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      Now, Local Cos Offer Drugs at 'half price'

      Posted AtEconomic Times

      On the face of a credible threat of price control recommended by the Prime Minister's task force on affordable medicines, big domestic drug makers have offered a freeze on prices of almost two-thirds of all the drugs sold in the country. These drugs in the '03 list of essential medicines include costly cancer and cardiovascular drugs.

      Like MNCs which offered a similar deal yesterday, Indian companies are ready to supply drugs to the government at half the price, "forgoing the 30% trade margin and 20% prescription-generation costs".

      Union chemicals minister Ram Vilas Paswan today told reporters that a new pricing policy would be finalised in two weeks and a Cabinet note would be ready by the first week of October. Drug firms are offering a freeze on prices as the task force, which they lobbied with the PMO to set up, has much against their expectations gave recommendations which would virtually bring all drugs under price control. It had suggested that even drugs outside the list of essential list could invite government intervention if prices go up more than 10% in comparison with that of a similar price-controlled drug.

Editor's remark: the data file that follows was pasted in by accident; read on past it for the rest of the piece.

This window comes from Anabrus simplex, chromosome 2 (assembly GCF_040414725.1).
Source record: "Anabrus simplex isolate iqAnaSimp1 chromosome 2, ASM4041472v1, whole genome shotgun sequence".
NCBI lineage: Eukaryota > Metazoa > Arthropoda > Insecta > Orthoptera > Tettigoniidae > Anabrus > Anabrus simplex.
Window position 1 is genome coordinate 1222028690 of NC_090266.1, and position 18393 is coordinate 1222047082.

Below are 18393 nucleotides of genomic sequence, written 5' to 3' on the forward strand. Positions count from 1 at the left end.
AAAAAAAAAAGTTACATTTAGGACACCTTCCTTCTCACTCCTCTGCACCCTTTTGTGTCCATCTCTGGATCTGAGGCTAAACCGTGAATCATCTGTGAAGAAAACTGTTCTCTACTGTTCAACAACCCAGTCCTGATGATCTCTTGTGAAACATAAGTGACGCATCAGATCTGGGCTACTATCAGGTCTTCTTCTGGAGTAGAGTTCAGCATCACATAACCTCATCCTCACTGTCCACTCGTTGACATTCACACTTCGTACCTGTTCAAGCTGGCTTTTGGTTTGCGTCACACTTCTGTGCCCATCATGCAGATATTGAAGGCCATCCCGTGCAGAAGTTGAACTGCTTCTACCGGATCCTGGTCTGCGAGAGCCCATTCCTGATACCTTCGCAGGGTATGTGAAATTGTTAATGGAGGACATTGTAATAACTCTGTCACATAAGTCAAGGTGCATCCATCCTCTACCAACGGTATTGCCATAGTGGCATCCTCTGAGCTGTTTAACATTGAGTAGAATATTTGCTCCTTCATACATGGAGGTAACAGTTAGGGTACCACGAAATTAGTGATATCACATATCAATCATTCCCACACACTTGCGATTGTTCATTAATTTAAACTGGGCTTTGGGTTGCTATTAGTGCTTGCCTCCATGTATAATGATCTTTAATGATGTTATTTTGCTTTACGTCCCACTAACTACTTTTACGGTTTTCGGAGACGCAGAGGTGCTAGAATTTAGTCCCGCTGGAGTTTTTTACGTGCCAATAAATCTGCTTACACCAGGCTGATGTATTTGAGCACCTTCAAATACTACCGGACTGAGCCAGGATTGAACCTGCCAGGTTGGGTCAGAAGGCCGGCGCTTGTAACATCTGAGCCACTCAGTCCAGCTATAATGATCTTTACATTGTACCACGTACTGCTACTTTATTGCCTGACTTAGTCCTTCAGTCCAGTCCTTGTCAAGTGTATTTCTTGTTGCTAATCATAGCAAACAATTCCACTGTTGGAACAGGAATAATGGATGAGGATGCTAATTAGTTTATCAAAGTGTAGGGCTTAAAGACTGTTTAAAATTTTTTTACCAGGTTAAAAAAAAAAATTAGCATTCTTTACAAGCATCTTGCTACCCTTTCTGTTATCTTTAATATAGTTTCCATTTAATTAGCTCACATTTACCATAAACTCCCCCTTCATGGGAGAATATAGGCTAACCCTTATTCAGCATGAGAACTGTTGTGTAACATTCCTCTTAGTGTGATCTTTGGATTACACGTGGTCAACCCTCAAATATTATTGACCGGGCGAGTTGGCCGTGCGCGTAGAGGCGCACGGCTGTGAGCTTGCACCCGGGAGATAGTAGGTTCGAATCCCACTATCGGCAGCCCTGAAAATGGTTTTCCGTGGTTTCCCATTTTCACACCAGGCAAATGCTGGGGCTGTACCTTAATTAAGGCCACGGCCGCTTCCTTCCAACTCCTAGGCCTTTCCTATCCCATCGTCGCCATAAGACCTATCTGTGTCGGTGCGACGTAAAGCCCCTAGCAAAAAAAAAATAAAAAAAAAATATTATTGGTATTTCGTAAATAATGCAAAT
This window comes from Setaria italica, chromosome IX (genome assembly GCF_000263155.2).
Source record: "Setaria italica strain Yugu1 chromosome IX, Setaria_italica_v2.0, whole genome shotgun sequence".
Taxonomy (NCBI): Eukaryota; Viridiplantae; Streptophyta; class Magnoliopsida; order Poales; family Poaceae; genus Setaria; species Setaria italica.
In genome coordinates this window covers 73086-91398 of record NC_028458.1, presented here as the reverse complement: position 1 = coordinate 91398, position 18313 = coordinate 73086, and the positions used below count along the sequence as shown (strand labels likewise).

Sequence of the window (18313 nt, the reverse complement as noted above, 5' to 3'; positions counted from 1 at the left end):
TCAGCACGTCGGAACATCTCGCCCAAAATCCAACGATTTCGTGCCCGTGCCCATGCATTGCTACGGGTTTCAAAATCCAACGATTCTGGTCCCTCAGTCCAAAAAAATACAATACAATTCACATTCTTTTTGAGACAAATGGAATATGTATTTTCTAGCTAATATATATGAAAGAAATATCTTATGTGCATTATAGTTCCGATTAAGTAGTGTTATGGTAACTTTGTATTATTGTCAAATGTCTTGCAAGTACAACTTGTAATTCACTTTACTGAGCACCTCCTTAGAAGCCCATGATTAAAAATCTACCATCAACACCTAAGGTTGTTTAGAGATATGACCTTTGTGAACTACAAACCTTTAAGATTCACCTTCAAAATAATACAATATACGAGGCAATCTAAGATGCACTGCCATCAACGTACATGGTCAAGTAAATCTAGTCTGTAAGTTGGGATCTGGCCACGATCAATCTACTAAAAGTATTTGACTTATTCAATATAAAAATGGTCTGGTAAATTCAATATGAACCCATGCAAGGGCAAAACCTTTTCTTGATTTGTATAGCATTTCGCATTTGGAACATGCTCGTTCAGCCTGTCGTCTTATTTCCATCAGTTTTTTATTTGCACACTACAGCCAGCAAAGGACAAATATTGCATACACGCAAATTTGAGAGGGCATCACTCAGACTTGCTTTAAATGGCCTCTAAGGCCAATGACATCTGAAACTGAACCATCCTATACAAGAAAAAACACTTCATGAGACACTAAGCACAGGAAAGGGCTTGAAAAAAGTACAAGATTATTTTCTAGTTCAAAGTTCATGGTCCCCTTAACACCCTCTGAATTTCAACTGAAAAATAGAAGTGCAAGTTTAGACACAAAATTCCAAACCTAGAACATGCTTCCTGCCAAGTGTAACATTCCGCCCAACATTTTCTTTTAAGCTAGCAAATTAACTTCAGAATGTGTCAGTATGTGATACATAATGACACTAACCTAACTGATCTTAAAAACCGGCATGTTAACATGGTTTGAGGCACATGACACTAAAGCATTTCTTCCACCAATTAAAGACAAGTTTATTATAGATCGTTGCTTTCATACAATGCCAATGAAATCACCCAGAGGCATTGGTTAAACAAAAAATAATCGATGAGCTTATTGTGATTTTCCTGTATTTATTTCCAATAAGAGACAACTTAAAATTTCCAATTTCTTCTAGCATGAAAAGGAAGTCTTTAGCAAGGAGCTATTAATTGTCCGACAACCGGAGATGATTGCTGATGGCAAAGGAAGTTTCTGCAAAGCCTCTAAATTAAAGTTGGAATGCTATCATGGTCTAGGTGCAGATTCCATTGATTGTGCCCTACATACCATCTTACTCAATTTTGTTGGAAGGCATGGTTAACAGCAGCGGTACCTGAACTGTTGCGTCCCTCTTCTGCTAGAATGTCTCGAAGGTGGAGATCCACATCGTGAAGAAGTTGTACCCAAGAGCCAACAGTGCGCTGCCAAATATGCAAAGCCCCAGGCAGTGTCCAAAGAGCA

While big Indian companies like Ranbaxy Laboratories, Wockhardt, Torrent, Cadila, Lupin, Unichem and US Vitamins agree to a freeze offered by MNCs, these companies bargain that prices of a class of drugs should be frozen at the price of the brand leader in value terms.
      They oppose the task force recommendation of a weighted average of the top three brands saying that it would eliminate competition among the top three, which usually control more than 60% of the market.

      Besides, the costliest in any class of drugs would be priced at least 15%-20% above the brand leader in terms of value. But since the costliest drug has a negligible market share, it will have to come down, said Indian Pharmaceutical Alliance secretary general DG Shah.

      While prices may be frozen where they were on April 1, '05, yearly revisions may be linked to inflation, they said. Only 272 of the 354 drugs in the essential drug list need to be frozen, drug firms said.

      Paswan said that a decision on the policy would be taken in two weeks after MNCs and domestic companies submit a market study. Small and medium companies, too, agreed for a freeze, said a representative of the Indian Drug Manufacturers Association.

      A Confederation of Indian Industries delegation led by Piramal Enterprises chairman Ajay Piramal demanded that all drug companies doing research should be exempt from price controls as recommended by RA Mashelkar in 1999.

      September 06, 2005


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